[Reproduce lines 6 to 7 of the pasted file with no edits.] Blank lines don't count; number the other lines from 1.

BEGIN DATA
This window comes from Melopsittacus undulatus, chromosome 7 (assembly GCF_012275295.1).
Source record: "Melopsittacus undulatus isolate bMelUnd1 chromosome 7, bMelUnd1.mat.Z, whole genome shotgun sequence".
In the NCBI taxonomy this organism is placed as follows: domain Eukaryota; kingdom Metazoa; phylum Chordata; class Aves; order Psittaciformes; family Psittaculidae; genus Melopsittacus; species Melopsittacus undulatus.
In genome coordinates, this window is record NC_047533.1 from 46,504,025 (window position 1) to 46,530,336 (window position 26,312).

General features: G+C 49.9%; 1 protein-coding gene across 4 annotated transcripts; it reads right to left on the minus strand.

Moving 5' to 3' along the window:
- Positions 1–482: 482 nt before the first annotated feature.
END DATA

Moving 5' to 3' along the window:
- Positions 1–482: 482 nt before the first annotated feature.